* Hardline MPs submit bill for higher uranium enrichment
* Not clear whether or when parliament will discuss the bill
Iran's hardline lawmakers are seeking to increase uranium enrichment under the country's nuclear programme to a level that can produce bomb-grade material, a state-run website said on Wednesday.
The bill could bring Tehran into direct conflict with the major powers that reached an interim agreement with Iran in Geneva last month, requiring Tehran to suspend its enrichment of higher grade uranium.
However, Iran's most powerful authority Supreme Leader Ayatollah Ali Khamenei has so far backed the accord.
The hardliners, irked by the foreign policy shift since moderate President Hasan Rouhani was elected in June, oppose the Geneva deal.
The bill introduced on Wednesday, "if approved, will oblige the government to ... enrich uranium to 60 percent level in order to provide fuel for submarine engines if the sanctions are tightened and Iran's nuclear rights are ignored (by major powers)," said hardline lawmaker Mehdi Mousavinejad, according to the English language Press TV website.
It was not immediately clear whether or when the parliament might discuss the bill but the official IRNA news agency said it was introduced by some 100 lawmakers and had been tagged with a "double urgency" status, meaning it could be discussed in parliament within a week.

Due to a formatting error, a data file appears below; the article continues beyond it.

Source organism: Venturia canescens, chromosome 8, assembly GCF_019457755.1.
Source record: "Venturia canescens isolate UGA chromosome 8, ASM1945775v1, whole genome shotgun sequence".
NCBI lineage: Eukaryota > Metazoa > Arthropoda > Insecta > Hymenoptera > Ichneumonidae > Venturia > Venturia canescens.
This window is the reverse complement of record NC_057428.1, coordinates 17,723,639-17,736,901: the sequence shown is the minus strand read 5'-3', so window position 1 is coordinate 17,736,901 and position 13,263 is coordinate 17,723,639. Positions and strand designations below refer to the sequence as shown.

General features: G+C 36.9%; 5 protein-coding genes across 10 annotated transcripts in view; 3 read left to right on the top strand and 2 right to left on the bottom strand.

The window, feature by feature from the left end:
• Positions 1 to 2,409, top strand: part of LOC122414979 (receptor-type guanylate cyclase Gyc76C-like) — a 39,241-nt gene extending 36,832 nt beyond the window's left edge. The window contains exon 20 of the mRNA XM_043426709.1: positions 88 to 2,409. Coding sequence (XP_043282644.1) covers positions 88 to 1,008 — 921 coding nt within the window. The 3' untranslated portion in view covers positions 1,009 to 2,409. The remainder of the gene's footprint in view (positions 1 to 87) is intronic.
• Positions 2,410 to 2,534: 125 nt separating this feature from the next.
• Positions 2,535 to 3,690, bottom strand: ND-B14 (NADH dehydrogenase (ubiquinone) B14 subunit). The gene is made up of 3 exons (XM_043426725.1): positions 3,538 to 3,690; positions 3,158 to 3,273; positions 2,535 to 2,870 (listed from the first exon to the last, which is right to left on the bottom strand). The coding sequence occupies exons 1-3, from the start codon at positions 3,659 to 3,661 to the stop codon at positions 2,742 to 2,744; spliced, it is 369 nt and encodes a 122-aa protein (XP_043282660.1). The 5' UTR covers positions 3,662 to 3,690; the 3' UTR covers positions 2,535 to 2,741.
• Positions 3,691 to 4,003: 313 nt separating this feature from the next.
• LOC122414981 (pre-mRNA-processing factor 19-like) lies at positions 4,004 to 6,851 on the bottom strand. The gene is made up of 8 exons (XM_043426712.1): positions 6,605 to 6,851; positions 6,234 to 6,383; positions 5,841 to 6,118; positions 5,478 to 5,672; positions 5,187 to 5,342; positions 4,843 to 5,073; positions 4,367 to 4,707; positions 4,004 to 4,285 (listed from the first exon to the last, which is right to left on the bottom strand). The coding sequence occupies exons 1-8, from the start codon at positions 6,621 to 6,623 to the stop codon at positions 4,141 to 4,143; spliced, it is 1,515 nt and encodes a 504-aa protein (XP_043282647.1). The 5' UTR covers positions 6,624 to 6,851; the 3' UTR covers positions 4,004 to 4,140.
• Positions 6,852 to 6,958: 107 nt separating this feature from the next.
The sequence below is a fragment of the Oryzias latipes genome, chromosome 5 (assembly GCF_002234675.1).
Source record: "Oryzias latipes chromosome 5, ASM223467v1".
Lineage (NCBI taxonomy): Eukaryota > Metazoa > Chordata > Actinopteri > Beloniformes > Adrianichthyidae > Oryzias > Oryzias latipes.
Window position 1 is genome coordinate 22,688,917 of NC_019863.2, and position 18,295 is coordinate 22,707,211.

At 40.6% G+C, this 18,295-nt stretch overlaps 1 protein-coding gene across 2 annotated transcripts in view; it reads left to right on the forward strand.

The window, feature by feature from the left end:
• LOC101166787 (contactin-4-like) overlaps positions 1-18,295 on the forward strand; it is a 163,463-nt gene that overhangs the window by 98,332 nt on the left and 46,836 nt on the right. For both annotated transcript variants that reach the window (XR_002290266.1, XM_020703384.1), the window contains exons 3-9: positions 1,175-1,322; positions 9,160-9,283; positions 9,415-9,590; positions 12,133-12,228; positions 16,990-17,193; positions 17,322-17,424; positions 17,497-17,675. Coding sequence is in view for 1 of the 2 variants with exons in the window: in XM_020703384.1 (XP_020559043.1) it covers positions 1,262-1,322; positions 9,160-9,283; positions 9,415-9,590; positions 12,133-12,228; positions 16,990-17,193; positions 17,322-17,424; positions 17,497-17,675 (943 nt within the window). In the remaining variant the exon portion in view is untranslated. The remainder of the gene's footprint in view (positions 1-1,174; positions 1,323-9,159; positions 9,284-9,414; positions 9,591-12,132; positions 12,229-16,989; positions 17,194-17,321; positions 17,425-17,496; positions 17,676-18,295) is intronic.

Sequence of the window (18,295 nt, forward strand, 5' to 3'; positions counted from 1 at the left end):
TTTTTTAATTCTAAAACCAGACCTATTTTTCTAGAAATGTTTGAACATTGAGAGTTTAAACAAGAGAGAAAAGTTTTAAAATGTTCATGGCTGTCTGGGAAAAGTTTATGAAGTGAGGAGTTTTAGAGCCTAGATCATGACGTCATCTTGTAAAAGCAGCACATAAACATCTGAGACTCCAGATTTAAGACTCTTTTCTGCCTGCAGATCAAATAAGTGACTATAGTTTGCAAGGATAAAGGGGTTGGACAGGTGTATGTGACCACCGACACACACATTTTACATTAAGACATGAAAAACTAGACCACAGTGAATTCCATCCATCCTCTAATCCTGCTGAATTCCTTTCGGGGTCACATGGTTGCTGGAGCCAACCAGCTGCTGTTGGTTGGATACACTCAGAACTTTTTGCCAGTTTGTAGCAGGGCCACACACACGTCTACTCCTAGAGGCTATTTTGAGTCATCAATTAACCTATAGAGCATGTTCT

"The bill is aimed at giving an upper hand to our government and the negotiating team ... It will allow the government to continue our nuclear program if the Geneva deal fails," IRNA quoted Hossein Taghavi Hosseini, spokesman for parliament's National Security and Foreign Affairs committee, as saying.
DISSUADING FURTHER SANCTIONS
The Nov. 24 accord is meant to give the United States, Russia, China, France, Britain, Germany and Iran a period of six months to negotiate a final settlement of the decade-old standoff, easing worries over a new war in the Middle East.
"Iran's parliament lacks power and particularly after Rouhani's election win, the hardline lawmakers do not have the upper hand," a senior western diplomat in Tehran said.
"Iran's Supreme Leader backs the deal and ultimately, lawmakers have to follow his path."
The Iranian government would have no choice but to obey such a bill if passed by parliament. But diplomats and analysts believe Iran could be using parliament as a bargaining tool in the talks.
"This draft bill has been prepared in reaction to America's hostile measures," Mousavinejad told the official IRNA news agency on Tuesday.
Despite opposition by President Barack Obama's administration, 26 U.S. senators introduced legislation on Thursday to impose new sanctions on Iran if the country breaks the Geneva interim deal.
The proposed legislation would require reductions in Iran's petroleum production and apply new penalties to Iran's engineering, mining and construction industries if Iran violated the interim agreement or if negotiators failed to reach a final comprehensive deal.
Washington earlier this month also blacklisted 19 more Iranian companies and individuals under sanctions aimed at Iran's nuclear program.
Iran rejects Western fears that its nuclear work has any military intentions and says it needs nuclear power for electricity generation and medical research.
Nuclear experts and sanctions specialists from the seven countries will meet again after Christmas to figure out how the deal goes into effect, obliging Iran to fulfil its obligations and Western governments to ease some economic sanctions in return.